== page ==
Germany shuts down seven reactors after Japanese tragedy


BERLIN/TOKYO/SENDAI – Germany announced on Tuesday the temporary shutdown of its seven oldest nuclear reactors while it conducts a safety probe in light of Japan’s atomic emergency. “We are launching a safety review of all nuclear reactors … with all reactors in operation since before the end of 1980 set to be idled for the period of the (three-month) moratorium,” Chancellor Angela Merkel said.
This covers seven of the 17 reactors in Germany, which decided a decade ago to be nuclear-free by 2020, a target postponed until the mid-2030s by Merkel’s government late last year – despite strong public opposition. In Japan, a strong quake was felt in Tokyo late on Tuesday, shaking buildings in the capital four days after a massive tremor sparked a devastating tsunami that ravaged the country’s northeast coast.
The Japan Meteorological Agency put the magnitude of the quake at 6.0. The epicentre was located in Shizuoka prefecture, about 120 kilometres southwest of the capital, and near Mount Fuji, which is prone to earthquakes. The quake occurred at a relatively shallow depth of 10 kilometres. The US Geological Survey put the magnitude at 6.1 and said it had been preceded a few minutes earlier by another 5.8-magnitude tremor.
The epicentre of that aftershock was located 315 kilometres northeast of Tokyo. Earlier, explosions and a fire at a quake-hit nuclear plant unleashed dangerous levels of radiation, sparking a collapse on the stock market and panic-buying in supermarkets. In towns and cities, fearful citizens stripped shelves of food and water, prompting the government to warn that panic-buying could hurt its ability to provide aid to areas devastated by Friday’s massive quake and tsunami.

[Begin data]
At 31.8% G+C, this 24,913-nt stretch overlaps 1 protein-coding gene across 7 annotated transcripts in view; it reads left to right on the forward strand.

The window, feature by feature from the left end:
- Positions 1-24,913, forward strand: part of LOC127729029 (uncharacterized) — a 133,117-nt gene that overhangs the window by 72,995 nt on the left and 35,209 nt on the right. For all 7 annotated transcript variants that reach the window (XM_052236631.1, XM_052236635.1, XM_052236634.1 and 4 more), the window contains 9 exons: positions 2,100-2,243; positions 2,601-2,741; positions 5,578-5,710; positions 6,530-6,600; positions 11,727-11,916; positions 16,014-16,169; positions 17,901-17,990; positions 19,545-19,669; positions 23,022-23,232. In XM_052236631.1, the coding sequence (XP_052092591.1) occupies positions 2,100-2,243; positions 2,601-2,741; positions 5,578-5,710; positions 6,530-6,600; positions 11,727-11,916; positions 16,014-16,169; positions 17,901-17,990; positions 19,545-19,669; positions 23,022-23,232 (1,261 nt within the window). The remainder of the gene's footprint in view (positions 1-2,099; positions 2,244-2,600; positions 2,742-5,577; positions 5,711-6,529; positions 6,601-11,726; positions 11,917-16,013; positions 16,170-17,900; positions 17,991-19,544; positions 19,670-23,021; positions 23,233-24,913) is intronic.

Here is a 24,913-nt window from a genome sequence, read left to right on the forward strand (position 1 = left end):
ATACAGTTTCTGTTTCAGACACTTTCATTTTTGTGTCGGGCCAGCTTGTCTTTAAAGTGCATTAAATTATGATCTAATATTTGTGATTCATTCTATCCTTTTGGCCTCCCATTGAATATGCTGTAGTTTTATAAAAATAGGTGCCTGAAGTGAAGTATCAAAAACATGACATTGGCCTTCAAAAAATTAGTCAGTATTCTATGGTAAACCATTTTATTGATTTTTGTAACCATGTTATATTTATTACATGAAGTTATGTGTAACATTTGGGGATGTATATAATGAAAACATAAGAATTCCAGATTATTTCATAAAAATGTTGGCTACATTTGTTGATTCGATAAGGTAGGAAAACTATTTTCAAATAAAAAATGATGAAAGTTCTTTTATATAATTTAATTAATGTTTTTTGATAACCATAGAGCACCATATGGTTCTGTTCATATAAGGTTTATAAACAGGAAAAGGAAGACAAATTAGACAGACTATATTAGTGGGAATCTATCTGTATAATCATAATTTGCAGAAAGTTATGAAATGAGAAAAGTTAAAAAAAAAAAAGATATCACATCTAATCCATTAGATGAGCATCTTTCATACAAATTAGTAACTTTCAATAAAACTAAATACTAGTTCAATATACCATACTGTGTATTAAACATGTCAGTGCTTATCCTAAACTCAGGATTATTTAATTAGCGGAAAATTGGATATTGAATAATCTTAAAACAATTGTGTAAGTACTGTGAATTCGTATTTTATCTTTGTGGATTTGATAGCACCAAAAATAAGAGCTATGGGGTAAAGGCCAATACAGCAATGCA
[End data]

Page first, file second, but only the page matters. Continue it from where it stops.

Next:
But scared Tokyo residents filled outbound trains and rushed to shops to stock up on face masks and emergency supplies amid heightening fears of radiation headed their way. Radiation levels around the Fukushima No.1 plant on the eastern coast had “risen considerably”, Prime Minister Naoto Kan said, and his chief spokesman announced it had reached the point where it endangered human health.
In Tokyo, authorities also said that higher-than-normal radiation levels had been detected in the capital, the world’s biggest urban area, but not at harmful levels. Kan warned people living up to 10 kilometres beyond a 20 kilometre exclusion zone around the nuclear plant to stay indoors. “I would like to ask the nation, although this incident is of great concern, I ask you to react very calmly,” he said.
The fire, which was put out with the help of US troops, broke out in the plant’s number-four reactor, meaning that four of the facility’s six reactors were in trouble – and temperatures were reportedly rising in the other two. Radiation levels later dropped at both the plant and in Tokyo, said Yukio Edano, the chief spokesman for the government.
The UN weather agency said winds were currently blowing radioactive material towards the ocean, and that there were “no implications” for Japan or countries nearby. Meanwhile, the official death toll rose to 3,373 confirmed dead, police said, with the number of those unaccounted for at 6,746. Officials have said at least 10,000 were likely to have perished.
“What we most fear is a radiation leak from the nuclear plant,” Kaoru Hashimoto, 36, a housewife living in Fukushima city, 80 kilometres northwest of the stricken plant, told AFP by phone. Hashimoto said supermarkets were open but shelves were bare. “Many children are sick in this cold weather but pharmacies are closed. Emergency relief goods have not reached evacuation centres in the city.